The larger point that I want to make is that it is important to work on our weaknesses.  If you can sprint a 5k, but can’t hold a plank for 30 seconds, less time on the treadmill and more time on the floor can really benefit you long-term.  I’m a perfect example of this.  Lifting heavy things has always come pretty naturally for me.  But until I started running in my 30s, I couldn’t jog one mile without resting along the way, and it would take me hours to recover (chain-smoking didn’t help).  As I became more dedicated to martial arts training, my early progress was slowed by the fact that I simply had no stamina whatsoever.  When I switched my focus from something I could already do well, to something that had always been a struggle, it changed everything.

Not every man will be able to bench press 300 lbs.  Not every woman will be able to run a marathon.  But, over time, you should acquire enough strength and stamina to increase the odds of saving your own life in an emergency.  I have mentioned similar scenarios in previous blog posts, but I think it is important to reiterate them:

— Car breaks down in the middle of nowhere with no cell phone reception.  Are you fit enough to walk several miles back to civilization, possibly carrying a small child?  If you can jog an entire 5k, your odds are better.

— An overloaded bookshelf falls on top of you.  Can you use your arms and hips to get yourself free?  If you can do 5 good pushups, and 25 single leg bridges, your odds are better.

— A loose dog is coming after you.  Can you climb over a fence to safety?  If you can do 3 horizontal inverted rows, your odds are better.

Physical strength won’t save us in every emergency.  Surviving a plane crash or chemical plant explosion will mostly come down to severity and luck, but these things are exceedingly rare.  Most of us have experienced, or personally know someone who has experienced, something similar to one of the 3 scenarios I described above.  For people who spend time on the most basic levels of general fitness, hiking 5 miles to a gas station in the desert will feel like a challenging workout.  For people who don’t, it can become a life or death situation.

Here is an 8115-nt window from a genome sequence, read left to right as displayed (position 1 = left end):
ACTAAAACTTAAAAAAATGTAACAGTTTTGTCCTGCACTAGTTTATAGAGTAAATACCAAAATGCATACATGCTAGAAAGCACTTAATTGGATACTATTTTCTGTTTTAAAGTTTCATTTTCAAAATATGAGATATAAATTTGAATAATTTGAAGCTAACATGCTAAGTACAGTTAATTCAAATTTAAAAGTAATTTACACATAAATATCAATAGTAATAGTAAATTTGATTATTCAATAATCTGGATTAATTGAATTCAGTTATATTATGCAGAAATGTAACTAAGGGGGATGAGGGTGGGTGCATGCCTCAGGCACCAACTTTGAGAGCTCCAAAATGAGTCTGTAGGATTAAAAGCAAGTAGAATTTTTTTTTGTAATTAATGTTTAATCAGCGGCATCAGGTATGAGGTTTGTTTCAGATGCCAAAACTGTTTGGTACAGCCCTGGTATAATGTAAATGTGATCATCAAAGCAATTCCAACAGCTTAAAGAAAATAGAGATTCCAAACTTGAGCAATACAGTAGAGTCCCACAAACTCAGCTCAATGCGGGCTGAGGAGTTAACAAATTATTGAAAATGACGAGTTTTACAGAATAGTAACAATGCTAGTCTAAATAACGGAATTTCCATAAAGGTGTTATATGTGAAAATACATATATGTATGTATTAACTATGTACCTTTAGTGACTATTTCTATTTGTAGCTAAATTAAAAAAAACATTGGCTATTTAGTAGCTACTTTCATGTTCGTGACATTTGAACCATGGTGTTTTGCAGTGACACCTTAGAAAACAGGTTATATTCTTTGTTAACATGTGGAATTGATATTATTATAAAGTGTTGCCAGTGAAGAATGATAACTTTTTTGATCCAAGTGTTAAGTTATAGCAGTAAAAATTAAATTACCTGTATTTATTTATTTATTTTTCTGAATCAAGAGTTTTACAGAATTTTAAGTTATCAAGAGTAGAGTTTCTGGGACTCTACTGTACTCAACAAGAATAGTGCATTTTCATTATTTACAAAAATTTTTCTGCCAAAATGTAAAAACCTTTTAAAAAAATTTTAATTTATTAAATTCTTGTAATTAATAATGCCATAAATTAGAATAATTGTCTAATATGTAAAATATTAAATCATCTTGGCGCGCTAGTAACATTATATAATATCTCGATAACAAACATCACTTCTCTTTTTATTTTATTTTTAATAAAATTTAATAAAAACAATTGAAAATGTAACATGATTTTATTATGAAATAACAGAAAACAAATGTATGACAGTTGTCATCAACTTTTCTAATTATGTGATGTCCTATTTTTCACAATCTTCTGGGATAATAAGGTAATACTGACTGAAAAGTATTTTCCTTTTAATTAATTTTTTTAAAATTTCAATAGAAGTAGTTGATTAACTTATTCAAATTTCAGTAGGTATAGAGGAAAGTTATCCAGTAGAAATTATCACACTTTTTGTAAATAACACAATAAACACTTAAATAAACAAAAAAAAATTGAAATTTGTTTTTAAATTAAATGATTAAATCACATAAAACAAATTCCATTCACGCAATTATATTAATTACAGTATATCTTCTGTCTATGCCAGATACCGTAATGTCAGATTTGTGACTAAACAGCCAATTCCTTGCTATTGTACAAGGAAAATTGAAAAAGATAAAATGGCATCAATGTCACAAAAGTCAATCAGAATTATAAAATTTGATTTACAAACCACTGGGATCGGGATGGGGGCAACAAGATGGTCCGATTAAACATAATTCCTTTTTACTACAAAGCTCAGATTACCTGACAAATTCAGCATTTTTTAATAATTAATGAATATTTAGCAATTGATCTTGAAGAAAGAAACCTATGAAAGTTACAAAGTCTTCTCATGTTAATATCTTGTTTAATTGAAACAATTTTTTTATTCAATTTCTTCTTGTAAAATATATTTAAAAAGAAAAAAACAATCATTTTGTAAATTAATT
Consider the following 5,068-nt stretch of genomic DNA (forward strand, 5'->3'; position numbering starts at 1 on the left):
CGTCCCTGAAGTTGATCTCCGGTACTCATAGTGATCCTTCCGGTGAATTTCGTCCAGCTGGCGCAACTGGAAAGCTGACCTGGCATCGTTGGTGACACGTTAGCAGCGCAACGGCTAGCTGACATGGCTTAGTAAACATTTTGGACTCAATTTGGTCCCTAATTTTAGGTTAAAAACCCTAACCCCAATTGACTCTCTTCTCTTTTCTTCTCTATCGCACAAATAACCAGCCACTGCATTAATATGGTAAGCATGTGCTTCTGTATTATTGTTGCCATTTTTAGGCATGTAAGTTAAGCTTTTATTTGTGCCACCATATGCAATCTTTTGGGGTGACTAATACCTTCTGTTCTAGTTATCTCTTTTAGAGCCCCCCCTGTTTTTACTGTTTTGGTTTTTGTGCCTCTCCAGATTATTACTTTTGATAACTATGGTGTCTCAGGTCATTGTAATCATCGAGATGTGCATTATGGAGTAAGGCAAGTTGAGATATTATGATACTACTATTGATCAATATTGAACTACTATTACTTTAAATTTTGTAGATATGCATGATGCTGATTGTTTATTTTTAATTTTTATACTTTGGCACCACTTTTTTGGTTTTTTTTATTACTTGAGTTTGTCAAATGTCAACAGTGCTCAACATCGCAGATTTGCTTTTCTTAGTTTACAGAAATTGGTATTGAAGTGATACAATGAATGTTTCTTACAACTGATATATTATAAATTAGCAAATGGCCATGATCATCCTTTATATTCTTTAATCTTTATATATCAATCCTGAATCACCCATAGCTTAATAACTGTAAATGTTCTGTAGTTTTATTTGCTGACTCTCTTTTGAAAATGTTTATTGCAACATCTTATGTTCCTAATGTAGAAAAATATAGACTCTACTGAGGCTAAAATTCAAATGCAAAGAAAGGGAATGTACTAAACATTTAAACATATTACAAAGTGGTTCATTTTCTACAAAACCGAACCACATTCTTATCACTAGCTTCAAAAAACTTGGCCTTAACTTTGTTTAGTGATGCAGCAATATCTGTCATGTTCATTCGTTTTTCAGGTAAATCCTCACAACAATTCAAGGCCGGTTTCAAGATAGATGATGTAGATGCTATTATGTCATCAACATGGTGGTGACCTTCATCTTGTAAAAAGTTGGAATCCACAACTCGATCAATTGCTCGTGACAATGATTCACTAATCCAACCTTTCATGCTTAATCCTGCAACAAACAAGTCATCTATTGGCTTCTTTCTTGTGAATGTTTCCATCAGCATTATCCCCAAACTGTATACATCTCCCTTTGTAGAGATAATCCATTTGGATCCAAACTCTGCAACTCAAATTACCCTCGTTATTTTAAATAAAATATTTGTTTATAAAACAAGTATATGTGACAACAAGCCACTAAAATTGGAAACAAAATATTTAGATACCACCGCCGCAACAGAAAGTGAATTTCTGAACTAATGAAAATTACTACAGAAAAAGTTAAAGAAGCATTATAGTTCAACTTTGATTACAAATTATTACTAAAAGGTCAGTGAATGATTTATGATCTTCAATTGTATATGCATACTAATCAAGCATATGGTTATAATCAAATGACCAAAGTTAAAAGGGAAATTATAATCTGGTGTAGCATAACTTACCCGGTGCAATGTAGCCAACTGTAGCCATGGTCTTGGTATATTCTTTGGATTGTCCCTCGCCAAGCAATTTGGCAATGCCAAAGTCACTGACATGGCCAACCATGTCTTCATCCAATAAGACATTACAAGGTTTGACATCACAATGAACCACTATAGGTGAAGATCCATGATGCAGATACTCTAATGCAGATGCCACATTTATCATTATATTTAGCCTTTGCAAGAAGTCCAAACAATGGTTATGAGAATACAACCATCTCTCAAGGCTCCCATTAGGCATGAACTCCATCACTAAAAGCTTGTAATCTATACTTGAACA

Practical Fitness Tips

…There are precisely 368,994,103 fitness tips in existence.  Here are a few more:

— You don’t have to do anything you don’t want to do.  If that includes exercise and healthy eating, you will eventually be in a lot of pain and probably die prematurely.  Everyone has their own ideas about pastime.

— If you are chronically stressed, it is an emergency.  Fix it.  First priority.  It makes no difference what you have to give up in order to do so.  (Note: Doing what you are already doing, only more frantically, will not fix it).

— Obesity is not a disability.  It is a treatable condition.  If food addiction is causing the obesity, that is also a treatable condition.

— Find a physical activity you enjoy and do it as often as possible.  If you hate running, don’t run.  If you hate gyms, don’t go to one.  If you like flying kites, do that.  If you don’t know what a kite is, stop looking at your phone.

— Make yourself do something that is challenging at least once per week.  Pushups, lap swimming, Zumba.  Pick one.

— If do you go to a gym, don’t drive around the parking lot looking for a spot closest to the door to avoid excess walking in order to enter a building in which you are going to get on a machine and walk.